Heart research funded by EPSRC at Durham University is using sophisticated optical technology to overcome the challenges of imaging living hearts which are located deep inside the body and move at 300 beats per minute.
Researchers are studying the development of zebra fish hearts' which can self- repair, unlike human hearts. The aim of the project is to improve the understanding of the human heart and develop better drugs and treatments for heart conditions.
The optical technology has been developed at Durham University for use with the world's largest telescope, the European Extremely Large Telescope (E-ELT). Adaptive optics allow astronomers to overcome the distorting effects of the earth's atmosphere on the quality of images obtained by the telescope. This technology is now being applied to biological research.
Professor John Girkin, Director of the Biophysical Sciences Institute and Wolfson Fellow at Durham University, said: "The high speed imaging allowed by adaptive optics is crucial because the hearts are moving and embedded in the body of an animal, meaning it must be imaged at depth.
"Zebra fish are inherently transparent, so we can see what is going on, which is of course crucially important. And there are two outstanding features; the zebra fish heart can repair itself, unlike the human heart, which can't do that even at a very early stage. We want to understand that repair process and translate it to humans.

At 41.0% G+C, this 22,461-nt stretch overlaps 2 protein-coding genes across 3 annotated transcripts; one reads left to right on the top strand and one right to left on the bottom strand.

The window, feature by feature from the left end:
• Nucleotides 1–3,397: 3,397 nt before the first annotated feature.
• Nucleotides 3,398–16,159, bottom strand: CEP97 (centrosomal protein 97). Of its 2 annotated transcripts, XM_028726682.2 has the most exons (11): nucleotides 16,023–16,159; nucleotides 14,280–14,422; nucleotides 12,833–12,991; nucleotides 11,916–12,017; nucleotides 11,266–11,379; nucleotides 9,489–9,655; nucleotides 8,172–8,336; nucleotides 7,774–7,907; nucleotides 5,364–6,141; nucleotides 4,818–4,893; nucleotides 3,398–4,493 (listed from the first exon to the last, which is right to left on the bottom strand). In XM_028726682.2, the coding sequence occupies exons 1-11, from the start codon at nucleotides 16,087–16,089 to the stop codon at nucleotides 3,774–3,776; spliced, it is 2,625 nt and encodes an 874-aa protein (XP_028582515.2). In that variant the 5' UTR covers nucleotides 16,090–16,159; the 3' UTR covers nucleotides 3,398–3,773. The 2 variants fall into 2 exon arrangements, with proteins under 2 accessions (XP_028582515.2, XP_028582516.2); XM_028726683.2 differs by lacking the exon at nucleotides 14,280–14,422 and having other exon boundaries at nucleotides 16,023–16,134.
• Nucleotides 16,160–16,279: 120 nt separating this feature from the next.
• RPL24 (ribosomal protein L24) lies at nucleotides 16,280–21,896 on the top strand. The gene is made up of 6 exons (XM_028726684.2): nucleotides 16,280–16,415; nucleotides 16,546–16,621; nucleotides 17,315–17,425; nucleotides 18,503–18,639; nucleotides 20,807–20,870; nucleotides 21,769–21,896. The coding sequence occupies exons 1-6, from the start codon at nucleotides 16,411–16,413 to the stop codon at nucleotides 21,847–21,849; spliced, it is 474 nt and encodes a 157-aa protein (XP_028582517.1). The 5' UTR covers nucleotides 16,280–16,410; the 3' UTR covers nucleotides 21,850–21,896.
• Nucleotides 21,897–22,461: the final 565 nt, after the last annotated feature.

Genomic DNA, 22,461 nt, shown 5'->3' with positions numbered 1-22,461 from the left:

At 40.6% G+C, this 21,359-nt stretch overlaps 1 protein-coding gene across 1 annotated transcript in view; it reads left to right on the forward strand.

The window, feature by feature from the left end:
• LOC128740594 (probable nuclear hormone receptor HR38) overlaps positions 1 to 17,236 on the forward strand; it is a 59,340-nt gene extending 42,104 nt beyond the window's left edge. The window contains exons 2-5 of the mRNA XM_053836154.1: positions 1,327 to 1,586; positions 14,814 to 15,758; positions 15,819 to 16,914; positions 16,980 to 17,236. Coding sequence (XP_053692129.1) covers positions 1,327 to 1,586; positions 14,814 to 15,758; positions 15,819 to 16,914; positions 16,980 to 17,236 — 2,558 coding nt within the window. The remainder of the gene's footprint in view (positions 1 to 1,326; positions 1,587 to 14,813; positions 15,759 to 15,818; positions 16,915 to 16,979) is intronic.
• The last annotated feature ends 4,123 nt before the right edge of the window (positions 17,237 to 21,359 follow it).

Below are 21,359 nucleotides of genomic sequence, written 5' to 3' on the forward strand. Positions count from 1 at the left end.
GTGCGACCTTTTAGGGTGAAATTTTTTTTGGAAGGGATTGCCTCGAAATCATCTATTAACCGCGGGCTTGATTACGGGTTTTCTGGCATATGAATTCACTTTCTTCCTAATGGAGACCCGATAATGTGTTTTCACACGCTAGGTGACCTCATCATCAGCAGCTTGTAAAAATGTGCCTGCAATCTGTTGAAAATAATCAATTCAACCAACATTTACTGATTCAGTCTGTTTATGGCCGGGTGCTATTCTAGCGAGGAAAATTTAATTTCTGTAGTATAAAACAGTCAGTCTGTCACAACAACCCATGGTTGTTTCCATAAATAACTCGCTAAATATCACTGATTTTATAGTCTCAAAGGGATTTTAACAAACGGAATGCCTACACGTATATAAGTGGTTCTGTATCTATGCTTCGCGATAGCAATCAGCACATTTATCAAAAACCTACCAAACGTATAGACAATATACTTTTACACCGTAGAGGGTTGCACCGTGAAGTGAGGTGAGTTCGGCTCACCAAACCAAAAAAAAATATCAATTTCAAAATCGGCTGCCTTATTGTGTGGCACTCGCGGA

"The other advantage is that most drugs work on the zebra fish heart in the same way as on the human heart, which has obvious experimental advantages.
"We may be able to use zebra fish embryos as a screen for further therapeutic drugs for use in treating heart patients and also to model the biological and biochemical process to understand heart formation and heart disease."
Colin Cunningham, from the Science and Technology Facilities Council's (STFC) UK Astronomy Technology Centre, is leader of the UK E-ELT UK Project Office and said: "It is very gratifying to see the investment we have put in over the last ten years in order to enable the E-ELT to produce exquisite images of the universe now bearing fruit in biological research. We look forward to seeing what other technological benefits will result from the E-ELT".
Explore further: Sexual selection isn't the last word on bird plumage, study shows